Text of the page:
When David wrote his Psalms, he often “signed” them with an introduction. Sometimes he gave musical instructions which let us know that they were originally sung. In addition to that, sometimes the introduction told us the purpose of the Psalm.
...useful for teaching... (Psalm 60)
A prayer of David (Psalm 86, 142)
...asking God to remember him. (Psalm 38, 70)
A meditation… (Psalm 53)
Have you ever used Psalms for teaching? Do you learn from them yourself? Have you ever prayed through certain Psalms? Some of them were intended for that purpose. Sometimes the purpose was less “personal” and more “formal.” Some of the Psalms were intended for large groups of people, to lead them into worship of The LORD.
...A song for the dedication of the Temple. (Psalm 30)
A song for pilgrims ascending to Jerusalem. (Psalms 122, 124, 131-3)
A psalm of praise of David. (Psalm 145)
Does music lead you into worship of The LORD? What kind of music? Do you sing God’s praises? David did.
He sang: "The LORD is my rock, my fortress, and my savior; my God is my rock, in whom I find protection. He is my shield, the power that saves me, and my place of safety. He is my refuge, my savior, the One who saves me from violence. (2 Samuel 22:1-3 NLT)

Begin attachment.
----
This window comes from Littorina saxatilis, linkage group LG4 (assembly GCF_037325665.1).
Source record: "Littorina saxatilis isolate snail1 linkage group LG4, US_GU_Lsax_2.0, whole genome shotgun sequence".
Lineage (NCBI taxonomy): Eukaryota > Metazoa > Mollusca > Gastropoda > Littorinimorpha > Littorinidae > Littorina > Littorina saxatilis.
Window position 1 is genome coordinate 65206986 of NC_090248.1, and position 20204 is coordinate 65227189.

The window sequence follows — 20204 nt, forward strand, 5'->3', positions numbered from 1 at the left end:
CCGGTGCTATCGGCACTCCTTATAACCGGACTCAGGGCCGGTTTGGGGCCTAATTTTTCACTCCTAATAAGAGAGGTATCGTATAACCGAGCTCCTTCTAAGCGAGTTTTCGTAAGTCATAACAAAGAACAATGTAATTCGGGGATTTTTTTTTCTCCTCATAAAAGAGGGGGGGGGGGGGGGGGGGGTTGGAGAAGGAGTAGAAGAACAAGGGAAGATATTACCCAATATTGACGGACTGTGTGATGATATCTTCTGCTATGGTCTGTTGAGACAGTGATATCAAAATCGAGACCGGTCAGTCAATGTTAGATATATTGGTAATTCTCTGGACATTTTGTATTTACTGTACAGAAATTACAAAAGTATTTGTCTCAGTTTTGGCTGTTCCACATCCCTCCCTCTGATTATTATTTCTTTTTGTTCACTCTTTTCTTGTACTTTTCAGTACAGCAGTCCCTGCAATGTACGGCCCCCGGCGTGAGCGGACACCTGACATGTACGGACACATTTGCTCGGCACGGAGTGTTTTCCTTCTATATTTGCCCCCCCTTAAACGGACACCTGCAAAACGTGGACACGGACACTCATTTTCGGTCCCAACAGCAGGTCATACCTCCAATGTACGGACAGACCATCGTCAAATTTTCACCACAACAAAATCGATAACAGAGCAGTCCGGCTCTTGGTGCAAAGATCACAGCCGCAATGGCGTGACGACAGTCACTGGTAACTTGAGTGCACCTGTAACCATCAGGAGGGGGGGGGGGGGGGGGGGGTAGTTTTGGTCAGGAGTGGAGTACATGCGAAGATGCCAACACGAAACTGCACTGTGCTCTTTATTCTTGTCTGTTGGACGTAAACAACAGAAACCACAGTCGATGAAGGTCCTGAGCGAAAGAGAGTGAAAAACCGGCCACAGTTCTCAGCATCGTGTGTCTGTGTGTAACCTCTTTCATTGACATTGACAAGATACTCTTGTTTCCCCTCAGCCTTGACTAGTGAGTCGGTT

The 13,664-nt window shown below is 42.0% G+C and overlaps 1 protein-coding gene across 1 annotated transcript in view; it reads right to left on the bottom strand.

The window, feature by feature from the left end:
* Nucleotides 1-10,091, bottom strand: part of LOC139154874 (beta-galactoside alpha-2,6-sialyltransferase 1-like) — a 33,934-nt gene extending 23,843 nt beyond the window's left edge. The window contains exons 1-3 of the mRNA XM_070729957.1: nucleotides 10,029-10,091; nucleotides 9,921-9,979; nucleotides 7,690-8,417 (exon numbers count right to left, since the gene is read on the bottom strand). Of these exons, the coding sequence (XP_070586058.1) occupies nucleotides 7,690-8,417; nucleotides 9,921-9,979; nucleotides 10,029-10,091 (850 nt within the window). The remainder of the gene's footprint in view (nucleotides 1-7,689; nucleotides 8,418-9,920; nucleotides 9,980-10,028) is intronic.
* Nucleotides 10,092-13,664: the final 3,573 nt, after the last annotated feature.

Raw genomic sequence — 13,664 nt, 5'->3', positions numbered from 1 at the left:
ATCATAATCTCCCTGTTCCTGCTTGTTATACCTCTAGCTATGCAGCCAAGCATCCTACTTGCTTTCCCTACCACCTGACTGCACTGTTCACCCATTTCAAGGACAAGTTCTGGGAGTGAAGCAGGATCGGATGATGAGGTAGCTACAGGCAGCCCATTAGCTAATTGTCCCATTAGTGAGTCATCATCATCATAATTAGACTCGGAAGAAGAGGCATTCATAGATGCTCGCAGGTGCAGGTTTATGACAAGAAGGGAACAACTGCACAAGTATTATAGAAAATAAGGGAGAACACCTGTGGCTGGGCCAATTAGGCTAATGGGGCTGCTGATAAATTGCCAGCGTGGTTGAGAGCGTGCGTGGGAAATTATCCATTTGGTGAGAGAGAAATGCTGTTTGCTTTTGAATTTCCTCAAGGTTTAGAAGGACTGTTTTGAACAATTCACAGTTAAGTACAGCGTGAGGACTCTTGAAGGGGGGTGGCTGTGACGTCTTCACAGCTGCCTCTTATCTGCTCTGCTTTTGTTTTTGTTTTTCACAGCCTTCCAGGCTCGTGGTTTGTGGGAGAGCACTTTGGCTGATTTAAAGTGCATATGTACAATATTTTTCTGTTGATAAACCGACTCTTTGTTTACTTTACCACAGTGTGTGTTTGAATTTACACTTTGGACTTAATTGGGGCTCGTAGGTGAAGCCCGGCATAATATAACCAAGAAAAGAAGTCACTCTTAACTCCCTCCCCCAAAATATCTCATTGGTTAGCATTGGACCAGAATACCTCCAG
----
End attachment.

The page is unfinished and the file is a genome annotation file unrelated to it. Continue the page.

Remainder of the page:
Sometimes a Psalm of David will summarize and then list the reasons that he praises The LORD. Psalm 18 (2 Samuel 22) is one such Psalm.
"The LORD lives! Praise to my Rock! May God, the Rock of my salvation, be exalted! He is the God who pays back those who harm me; He brings down the nations under me and delivers me from my enemies. You hold me safe beyond the reach of my enemies; you save me from violent opponents. For this, O LORD, I will praise you among the nations; I will sing praises to Your name. You give great victories to Your king; you show unfailing love to Your anointed, to David and all his descendants forever." (2 Samuel 22:47-51 NLT)
How about you? What drives you to pray to The LORD? What drives you to praise The LORD?